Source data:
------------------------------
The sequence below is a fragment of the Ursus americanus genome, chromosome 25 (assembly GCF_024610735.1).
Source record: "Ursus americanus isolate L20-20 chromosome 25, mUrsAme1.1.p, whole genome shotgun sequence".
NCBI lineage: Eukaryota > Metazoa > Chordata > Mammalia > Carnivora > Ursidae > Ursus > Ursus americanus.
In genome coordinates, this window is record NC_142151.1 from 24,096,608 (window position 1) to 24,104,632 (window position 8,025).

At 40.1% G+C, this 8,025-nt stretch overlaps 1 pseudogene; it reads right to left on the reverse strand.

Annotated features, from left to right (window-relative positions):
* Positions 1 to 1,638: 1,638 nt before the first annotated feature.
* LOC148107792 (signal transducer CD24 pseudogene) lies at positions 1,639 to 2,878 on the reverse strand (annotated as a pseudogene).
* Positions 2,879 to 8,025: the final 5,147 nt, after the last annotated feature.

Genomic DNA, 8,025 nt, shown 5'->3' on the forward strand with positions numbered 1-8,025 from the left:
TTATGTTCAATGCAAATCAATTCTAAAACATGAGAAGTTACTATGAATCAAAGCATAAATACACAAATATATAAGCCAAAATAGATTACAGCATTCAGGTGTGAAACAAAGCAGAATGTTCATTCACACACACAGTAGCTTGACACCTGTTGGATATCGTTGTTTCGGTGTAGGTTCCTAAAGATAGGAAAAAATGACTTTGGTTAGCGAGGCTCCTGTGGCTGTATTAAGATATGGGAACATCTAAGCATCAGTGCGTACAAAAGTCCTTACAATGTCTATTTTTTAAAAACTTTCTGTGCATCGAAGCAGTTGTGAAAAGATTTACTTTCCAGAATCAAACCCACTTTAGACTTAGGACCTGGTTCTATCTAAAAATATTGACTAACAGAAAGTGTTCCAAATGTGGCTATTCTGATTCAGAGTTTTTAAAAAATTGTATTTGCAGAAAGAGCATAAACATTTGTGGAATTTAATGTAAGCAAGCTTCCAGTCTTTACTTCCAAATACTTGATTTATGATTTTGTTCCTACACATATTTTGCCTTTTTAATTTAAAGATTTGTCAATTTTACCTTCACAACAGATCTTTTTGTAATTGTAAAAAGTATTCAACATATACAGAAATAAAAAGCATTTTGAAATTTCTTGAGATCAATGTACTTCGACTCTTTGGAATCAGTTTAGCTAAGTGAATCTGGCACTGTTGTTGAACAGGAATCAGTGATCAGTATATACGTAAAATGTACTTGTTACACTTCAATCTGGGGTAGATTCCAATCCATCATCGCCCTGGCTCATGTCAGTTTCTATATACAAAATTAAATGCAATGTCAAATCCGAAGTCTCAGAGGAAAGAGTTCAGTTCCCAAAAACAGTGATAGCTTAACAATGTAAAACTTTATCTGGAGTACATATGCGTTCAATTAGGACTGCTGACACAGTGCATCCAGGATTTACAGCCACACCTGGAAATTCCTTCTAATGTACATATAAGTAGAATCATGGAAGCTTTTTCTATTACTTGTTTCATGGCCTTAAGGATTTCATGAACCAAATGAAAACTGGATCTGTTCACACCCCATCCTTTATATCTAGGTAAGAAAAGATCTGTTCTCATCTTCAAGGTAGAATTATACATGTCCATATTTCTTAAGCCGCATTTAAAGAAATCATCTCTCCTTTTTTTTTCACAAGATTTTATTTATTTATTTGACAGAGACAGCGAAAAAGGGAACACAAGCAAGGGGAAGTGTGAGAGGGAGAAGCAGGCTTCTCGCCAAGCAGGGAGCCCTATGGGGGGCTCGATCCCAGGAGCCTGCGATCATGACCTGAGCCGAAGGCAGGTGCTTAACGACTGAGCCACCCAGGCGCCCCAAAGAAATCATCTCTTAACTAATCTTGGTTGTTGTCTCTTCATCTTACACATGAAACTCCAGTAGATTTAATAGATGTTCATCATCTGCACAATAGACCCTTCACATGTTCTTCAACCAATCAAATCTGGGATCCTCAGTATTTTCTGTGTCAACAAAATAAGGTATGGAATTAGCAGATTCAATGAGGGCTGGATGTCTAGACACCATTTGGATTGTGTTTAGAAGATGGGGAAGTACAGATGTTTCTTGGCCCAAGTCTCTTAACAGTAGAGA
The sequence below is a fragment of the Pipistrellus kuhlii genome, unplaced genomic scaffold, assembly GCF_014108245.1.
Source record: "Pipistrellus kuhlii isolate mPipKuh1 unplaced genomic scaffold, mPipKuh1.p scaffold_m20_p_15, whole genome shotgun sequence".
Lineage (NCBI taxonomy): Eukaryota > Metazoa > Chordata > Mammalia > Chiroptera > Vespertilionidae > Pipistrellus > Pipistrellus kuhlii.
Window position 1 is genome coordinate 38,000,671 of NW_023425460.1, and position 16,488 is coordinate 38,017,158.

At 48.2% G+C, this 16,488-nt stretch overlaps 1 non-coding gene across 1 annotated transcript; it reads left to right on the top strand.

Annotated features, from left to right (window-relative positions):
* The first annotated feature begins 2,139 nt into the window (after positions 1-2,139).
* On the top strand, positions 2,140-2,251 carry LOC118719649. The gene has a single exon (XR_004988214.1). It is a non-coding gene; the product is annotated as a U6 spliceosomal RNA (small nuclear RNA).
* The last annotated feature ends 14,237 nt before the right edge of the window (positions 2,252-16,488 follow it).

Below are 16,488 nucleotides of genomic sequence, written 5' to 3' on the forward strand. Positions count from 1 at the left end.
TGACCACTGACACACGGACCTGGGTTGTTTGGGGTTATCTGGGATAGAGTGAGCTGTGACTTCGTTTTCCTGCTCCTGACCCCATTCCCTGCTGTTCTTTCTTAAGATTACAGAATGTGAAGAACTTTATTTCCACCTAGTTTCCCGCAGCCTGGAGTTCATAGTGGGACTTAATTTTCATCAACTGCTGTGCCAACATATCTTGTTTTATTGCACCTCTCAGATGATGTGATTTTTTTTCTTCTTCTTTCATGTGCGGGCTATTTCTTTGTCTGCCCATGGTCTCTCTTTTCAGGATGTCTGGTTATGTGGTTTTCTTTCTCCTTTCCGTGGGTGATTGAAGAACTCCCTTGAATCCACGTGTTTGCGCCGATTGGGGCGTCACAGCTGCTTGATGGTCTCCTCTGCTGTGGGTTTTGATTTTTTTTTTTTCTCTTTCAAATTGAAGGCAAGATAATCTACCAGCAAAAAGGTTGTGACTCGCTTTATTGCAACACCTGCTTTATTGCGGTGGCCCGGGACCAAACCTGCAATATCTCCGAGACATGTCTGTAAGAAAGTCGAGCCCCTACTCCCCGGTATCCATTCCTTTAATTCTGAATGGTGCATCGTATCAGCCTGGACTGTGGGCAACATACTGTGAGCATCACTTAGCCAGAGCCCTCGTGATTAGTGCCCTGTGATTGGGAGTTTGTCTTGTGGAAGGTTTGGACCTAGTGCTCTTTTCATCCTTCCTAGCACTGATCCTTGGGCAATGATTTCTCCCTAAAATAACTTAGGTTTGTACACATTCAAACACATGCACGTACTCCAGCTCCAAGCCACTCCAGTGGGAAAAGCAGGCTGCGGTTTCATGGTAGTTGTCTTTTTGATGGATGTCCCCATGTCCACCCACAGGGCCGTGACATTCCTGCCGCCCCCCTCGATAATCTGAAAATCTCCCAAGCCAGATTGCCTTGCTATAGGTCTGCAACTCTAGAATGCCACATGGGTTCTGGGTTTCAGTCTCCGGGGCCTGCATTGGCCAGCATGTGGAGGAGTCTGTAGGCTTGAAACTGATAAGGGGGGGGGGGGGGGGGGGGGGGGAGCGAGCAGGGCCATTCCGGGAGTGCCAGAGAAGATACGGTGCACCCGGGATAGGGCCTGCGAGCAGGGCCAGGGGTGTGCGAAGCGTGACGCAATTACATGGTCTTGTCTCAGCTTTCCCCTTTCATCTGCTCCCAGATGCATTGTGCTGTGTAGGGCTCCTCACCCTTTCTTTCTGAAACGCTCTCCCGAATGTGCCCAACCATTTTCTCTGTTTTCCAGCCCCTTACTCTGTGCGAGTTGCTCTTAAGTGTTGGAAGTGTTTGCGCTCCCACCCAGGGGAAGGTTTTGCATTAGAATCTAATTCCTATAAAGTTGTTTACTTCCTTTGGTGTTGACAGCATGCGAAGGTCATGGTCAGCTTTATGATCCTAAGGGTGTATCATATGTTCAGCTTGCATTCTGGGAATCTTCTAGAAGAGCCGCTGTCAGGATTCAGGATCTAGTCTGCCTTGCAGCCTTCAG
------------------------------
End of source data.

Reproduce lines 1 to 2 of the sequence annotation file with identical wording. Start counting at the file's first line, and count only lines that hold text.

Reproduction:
The sequence below is a fragment of the Ursus americanus genome, chromosome 25 (assembly GCF_024610735.1).
Source record: "Ursus americanus isolate L20-20 chromosome 25, mUrsAme1.1.p, whole genome shotgun sequence".